Gwynn and Zimmer; The Forgotten Men

Posted: July 16, 2014 in Uncategorized
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It was impossible not to notice Major League Baseball’s salacious lovefest for Derek Jeter at last night’s All Star Game in Minneapolis.From start to finish, the game was less about the superstars compiling both rosters and more about Jeter’s spectacular 18-year career.

That’s all well and good. But, what was easy to miss was the league’s celebration of two baseball legends who passed on this year, Tony Gwynn and Don Zimmer. That’s because the league and the game’s television network, FOX, completely and utterly dropped the ball, failing to recognize these goliaths of greatness at all during the four hour festivity.

Gwynn, who died from cancer at the age of 44 last month, attended 15 Midsummer Classics as a player, one more than Jeter. Recognized as one of the most feared hitters of all time, this gentle giant boasted a career .338 batting average and won eight batting titles. Elected into the Hall-of-Fame in 2007, Gwynn’s celebration was conspicuously absent from the evening. Was it because Gwynn played his entire career in San Diego, a much smaller media market than Jeter’s? Perhaps. Or, was it just further evidence that MLB has no idea what they’re doing when it comes to marketing their product to the masses?

Zimmer is perhaps best known to a younger generation of fans as Pedro Martinez’s punching bag. But, this legendary coach, who brought his contagious personality to 10 different clubhouses as a coach, was an All Star in his own right, attending the annual event as a Cub in 1961. The former Red Sox and Yankees coach passed away last month, as well. The failure of MLB to provide any sort of acknowledgement for Zimmer or Gwynn was inexcusable. zimmer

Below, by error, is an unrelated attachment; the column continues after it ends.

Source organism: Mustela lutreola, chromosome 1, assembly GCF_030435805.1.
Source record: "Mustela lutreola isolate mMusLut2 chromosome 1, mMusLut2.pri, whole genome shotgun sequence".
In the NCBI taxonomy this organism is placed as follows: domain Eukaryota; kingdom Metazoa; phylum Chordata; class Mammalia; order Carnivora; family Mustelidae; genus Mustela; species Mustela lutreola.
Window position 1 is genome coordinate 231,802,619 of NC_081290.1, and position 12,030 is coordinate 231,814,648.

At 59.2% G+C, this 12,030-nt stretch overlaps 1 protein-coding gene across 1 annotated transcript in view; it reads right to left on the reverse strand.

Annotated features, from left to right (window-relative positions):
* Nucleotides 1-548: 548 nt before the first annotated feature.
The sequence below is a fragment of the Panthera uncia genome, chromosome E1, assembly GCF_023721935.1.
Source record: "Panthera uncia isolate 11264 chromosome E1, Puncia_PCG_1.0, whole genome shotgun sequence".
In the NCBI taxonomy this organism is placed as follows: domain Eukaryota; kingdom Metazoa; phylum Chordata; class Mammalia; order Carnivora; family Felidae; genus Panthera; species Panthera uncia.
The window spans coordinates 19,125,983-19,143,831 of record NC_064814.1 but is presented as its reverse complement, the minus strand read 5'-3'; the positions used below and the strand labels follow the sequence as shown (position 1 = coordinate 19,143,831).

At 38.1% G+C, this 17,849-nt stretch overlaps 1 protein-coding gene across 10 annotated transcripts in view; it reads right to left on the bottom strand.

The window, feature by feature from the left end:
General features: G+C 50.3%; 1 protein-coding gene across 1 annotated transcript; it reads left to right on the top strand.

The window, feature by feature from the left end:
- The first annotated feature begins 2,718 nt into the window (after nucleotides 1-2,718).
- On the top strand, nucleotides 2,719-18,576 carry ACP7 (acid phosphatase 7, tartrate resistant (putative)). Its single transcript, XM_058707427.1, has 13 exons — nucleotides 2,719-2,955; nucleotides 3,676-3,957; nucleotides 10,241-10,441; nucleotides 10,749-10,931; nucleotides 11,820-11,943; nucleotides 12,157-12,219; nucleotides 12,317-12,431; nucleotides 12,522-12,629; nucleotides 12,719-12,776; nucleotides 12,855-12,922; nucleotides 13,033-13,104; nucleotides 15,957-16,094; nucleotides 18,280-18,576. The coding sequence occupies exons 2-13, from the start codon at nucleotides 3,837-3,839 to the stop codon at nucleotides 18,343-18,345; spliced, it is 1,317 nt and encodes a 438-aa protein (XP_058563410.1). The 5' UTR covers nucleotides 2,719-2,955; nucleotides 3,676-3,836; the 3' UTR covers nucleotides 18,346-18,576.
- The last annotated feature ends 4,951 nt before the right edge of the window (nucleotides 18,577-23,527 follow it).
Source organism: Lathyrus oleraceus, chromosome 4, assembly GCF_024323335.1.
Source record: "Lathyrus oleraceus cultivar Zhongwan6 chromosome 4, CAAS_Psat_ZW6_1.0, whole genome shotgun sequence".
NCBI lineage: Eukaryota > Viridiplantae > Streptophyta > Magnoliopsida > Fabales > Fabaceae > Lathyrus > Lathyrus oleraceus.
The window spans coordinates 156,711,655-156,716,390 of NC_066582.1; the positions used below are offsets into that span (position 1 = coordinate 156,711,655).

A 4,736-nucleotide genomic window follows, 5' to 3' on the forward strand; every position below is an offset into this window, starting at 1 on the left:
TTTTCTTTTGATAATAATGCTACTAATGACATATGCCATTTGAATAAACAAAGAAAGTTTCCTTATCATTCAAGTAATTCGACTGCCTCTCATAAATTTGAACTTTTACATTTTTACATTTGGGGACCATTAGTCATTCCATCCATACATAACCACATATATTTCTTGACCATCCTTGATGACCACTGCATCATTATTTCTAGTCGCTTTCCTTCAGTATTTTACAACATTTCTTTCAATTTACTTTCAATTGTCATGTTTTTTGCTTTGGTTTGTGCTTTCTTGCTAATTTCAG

Was the nonstop infatuation with Jeter over-the-top? Yes, it was. But, it was most definitely deserved. The 40-year old shortstop has spent his entire career emitting class in a world devoid of it. However, the league’s failure to recognize its fallen heroes raises the question as to whether or not we put too much stock in media markets and money.

The last two seasons, we’ve seen Yankee legends ride off into the sunset with one last farewell tour. For Jeter and Mariano Rivera, MLB pulled out all the stops. But, what about for the last non-Yankee Hall-of-Famer to celebrate a season long finale? In 2012, Atlanta Braves 3B Chipper Jones was named to the NL All Star roster as a replacement for the injured Matt Kemp. Did Kansas City (the host of that year’s event) or the league celebrate for Jones the same way they have for Rivera and Jeter? No. Instead, Jones got a minor round of applause and a few gifts from the masses in attendance.

What MLB did for Jeter last night was appropriate. As one of the best of all time, the Yankees’ legend deserved one final hurrah. But, what wasn’t acceptable was the league’s failure to recognize the crowning achievements of those who have fallen. For Gwynn and Zimmer, there will be no more magical moments. For their loved ones, the league had a chance to immortalize their achievements one final time. Like they did with the 1994 player strike, the 1990s steroid saga, and the 2002 All Star Game, MLB once again dropped the ball.


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